Several American enterprises have recognized the importance of internal excellence to external performance. For example, large corporations such as Google, IBM, and Aetna Insurance reportedly now have chief mindfulness officers. Major science publications, medical journals, and business publications have carried full-length articles on the benefits of meditation for health and wellness.
In 2016, the Chicago Cubs, an American Major League Baseball team, won the World Series championship after a drought of 108 years. The Cubs’ leadership credits some part of the team’s win to an attention to internal excellence. A November 3, 2016, article in Time describes the five-person team that led players through exercises in mindfulness, visualization, and meditation. As Josh Lifrak, director of mental skills for the Cubs since 2014, puts it in the article: “Better humans make better players.”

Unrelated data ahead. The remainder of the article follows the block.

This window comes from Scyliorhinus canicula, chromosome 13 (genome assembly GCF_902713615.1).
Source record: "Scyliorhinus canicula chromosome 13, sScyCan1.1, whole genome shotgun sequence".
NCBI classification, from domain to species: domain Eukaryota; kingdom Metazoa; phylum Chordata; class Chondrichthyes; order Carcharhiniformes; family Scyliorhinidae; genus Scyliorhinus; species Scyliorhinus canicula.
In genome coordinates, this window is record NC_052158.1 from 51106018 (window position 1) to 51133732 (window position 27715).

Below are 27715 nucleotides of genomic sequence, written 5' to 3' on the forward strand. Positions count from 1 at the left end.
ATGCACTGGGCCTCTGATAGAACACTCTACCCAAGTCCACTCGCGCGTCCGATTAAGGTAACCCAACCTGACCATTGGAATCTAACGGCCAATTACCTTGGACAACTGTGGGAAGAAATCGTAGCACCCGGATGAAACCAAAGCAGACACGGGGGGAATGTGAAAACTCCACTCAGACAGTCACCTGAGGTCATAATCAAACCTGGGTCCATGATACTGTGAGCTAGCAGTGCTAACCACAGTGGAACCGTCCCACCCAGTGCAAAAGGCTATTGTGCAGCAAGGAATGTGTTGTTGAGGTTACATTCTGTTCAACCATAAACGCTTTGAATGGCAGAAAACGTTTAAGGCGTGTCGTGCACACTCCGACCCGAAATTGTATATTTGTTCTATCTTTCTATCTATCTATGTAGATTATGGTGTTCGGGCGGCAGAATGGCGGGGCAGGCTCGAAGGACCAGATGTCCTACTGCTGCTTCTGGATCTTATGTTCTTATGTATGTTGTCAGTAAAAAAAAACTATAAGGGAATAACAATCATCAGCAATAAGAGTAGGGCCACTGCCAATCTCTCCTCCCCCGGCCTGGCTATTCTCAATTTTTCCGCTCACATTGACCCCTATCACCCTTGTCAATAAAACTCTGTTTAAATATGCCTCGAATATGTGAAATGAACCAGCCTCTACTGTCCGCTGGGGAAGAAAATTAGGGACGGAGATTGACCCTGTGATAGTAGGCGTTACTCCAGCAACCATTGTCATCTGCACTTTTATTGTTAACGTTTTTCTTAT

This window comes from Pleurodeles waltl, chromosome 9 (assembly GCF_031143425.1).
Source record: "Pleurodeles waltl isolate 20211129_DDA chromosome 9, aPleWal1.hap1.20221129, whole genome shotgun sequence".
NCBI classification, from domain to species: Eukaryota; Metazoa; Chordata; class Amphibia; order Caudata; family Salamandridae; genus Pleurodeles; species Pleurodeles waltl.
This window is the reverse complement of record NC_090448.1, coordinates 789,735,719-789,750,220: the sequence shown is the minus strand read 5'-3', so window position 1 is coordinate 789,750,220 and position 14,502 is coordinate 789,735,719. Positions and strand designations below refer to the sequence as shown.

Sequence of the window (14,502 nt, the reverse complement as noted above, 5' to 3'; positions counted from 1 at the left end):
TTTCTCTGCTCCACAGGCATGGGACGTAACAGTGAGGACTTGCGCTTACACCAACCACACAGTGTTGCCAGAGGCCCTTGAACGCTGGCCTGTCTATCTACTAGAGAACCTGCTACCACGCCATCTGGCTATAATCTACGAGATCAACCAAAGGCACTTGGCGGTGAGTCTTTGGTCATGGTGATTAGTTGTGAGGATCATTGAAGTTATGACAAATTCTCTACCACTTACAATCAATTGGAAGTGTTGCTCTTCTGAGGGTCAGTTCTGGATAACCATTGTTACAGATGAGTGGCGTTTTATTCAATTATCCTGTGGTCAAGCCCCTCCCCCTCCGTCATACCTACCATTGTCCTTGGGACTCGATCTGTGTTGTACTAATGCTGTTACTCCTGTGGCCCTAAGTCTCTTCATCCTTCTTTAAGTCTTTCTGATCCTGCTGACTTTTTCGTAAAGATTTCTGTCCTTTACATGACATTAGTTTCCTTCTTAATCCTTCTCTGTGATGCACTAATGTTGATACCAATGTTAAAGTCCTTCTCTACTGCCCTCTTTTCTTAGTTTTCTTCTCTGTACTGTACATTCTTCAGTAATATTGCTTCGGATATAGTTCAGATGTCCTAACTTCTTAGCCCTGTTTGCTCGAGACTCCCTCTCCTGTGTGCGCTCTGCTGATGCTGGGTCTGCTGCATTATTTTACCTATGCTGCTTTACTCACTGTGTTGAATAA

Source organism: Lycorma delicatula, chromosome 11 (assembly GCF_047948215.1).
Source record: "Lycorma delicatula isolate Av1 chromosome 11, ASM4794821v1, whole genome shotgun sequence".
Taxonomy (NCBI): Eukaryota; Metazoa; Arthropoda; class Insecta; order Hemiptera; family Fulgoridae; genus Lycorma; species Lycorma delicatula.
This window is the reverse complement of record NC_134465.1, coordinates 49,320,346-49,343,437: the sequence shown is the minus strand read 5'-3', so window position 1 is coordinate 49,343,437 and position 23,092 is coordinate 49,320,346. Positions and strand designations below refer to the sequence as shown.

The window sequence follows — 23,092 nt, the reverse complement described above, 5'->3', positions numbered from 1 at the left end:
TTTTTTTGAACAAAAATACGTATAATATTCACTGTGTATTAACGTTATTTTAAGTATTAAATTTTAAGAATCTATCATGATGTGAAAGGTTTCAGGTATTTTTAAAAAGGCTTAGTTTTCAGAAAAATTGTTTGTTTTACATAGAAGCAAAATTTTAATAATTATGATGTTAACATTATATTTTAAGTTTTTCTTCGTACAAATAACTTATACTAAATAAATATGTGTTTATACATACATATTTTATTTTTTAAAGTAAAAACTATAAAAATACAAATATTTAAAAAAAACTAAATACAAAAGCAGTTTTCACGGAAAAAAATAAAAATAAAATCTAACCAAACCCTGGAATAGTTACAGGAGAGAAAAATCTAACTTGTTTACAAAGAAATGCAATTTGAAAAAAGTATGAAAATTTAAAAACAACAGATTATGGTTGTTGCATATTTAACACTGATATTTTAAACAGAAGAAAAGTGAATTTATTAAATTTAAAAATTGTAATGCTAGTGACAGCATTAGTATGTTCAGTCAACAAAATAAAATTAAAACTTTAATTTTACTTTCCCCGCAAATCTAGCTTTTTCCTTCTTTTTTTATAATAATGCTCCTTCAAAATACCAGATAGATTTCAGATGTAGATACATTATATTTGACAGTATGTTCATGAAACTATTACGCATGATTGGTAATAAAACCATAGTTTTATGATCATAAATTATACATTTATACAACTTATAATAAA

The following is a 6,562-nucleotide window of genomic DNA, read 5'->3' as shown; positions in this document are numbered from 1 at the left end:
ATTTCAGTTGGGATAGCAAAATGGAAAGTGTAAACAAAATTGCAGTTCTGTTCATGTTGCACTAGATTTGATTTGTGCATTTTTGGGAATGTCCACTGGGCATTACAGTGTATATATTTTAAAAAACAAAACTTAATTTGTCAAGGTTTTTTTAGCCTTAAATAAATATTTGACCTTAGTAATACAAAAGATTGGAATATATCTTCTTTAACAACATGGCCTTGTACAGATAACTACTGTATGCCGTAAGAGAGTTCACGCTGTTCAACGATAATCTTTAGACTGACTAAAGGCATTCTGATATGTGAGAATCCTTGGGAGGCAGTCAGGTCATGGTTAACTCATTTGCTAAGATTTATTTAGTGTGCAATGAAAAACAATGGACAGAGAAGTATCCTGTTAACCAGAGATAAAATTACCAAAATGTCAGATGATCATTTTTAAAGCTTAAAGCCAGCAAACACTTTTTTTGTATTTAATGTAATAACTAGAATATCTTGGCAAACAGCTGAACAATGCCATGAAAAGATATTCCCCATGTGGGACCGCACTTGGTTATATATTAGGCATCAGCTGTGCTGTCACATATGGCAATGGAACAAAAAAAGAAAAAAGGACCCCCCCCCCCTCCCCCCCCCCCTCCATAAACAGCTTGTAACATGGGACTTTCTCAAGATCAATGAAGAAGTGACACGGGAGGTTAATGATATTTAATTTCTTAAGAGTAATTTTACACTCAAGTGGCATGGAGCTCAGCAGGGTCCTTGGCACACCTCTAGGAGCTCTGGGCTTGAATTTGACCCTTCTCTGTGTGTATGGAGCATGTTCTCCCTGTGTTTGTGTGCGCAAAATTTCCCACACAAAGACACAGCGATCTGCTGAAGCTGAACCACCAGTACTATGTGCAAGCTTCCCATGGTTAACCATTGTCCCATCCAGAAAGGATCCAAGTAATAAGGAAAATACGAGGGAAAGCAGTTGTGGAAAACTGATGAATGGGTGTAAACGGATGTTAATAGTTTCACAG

Another example from sports includes the Seattle Seahawks of America’s National Football League. That team’s coaches say that yoga and meditation played a big role in the team’s 2014 Super Bowl win, according to an August 21, 2013, ESPN story. Players reported receiving so much benefit from these practices that the team made yoga classes a mandatory part of player workouts.
With this new understanding, in 2014, I, too, started including the science behind internal excellence and the practice of meditation in my Six Sigma class in Athens. So far, I’ve seen tangible results. Students indicate improvements in everything from their ability to stay centered during stressful moments to the quality of their sleep.